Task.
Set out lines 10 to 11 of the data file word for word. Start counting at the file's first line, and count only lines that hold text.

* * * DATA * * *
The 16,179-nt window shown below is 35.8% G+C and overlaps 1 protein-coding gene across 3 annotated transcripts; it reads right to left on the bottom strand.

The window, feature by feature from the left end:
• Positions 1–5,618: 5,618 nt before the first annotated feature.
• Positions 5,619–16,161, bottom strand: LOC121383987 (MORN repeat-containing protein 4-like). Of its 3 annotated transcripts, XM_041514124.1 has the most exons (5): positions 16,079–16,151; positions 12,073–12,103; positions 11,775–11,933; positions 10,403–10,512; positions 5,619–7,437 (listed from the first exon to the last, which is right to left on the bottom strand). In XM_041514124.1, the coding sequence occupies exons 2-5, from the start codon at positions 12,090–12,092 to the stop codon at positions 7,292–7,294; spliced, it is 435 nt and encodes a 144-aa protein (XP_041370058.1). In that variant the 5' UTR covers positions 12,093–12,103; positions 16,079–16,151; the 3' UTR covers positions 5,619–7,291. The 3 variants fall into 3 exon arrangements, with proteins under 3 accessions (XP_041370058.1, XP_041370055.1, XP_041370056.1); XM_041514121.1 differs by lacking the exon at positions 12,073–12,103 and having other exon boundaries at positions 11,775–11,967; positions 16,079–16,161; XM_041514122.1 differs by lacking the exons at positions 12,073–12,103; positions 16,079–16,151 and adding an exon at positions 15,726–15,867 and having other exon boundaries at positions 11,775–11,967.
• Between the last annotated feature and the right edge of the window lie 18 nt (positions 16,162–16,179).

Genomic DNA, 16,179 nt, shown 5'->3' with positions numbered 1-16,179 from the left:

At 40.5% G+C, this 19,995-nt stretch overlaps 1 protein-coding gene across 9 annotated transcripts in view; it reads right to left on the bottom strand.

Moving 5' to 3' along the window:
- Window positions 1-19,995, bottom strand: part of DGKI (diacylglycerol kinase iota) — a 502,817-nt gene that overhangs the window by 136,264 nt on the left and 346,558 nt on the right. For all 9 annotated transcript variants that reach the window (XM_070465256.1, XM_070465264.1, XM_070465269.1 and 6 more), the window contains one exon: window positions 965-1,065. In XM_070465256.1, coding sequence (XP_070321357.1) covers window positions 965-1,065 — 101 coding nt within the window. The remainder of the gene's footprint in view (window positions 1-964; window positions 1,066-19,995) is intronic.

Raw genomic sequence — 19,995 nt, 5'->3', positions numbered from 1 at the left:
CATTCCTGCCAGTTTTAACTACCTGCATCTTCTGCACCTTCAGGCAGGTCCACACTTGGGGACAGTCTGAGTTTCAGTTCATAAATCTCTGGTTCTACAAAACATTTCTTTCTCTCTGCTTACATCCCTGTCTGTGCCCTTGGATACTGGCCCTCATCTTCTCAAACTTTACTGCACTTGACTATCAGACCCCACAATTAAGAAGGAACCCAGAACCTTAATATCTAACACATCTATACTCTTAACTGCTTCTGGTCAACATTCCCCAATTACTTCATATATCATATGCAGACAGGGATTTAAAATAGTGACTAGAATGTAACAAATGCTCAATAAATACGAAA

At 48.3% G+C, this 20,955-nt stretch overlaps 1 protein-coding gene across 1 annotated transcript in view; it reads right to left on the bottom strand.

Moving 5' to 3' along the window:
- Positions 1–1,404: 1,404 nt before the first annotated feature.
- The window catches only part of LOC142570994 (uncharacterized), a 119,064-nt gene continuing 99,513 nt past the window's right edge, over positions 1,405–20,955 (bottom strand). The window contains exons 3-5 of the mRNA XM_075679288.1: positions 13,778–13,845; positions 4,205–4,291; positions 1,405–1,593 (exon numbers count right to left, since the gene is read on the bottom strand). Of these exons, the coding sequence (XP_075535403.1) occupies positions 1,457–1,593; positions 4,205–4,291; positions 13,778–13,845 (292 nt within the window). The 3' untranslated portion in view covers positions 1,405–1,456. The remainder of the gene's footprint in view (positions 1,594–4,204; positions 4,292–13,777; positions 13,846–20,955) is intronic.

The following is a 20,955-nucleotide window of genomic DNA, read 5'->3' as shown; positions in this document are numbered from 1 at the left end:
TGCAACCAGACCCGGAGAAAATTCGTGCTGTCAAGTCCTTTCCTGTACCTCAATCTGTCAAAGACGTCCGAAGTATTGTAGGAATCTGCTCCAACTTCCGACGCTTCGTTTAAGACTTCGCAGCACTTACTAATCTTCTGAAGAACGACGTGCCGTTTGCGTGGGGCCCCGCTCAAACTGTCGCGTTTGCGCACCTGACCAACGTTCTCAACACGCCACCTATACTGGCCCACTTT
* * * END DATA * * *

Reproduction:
Raw genomic sequence — 19,995 nt, 5'->3', positions numbered from 1 at the left:
CATTCCTGCCAGTTTTAACTACCTGCATCTTCTGCACCTTCAGGCAGGTCCACACTTGGGGACAGTCTGAGTTTCAGTTCATAAATCTCTGGTTCTACAAAACATTTCTTTCTCTCTGCTTACATCCCTGTCTGTGCCCTTGGATACTGGCCCTCATCTTCTCAAACTTTACTGCACTTGACTATCAGACCCCACAATTAAGAAGGAACCCAGAACCTTAATATCTAACACATCTATACTCTTAACTGCTTCTGGTCAACATTCCCCAATTACTTCATATATCATATGCAGACAGGGATTTAAAATAGTGACTAGAATGTAACAAATGCTCAATAAATACGAAA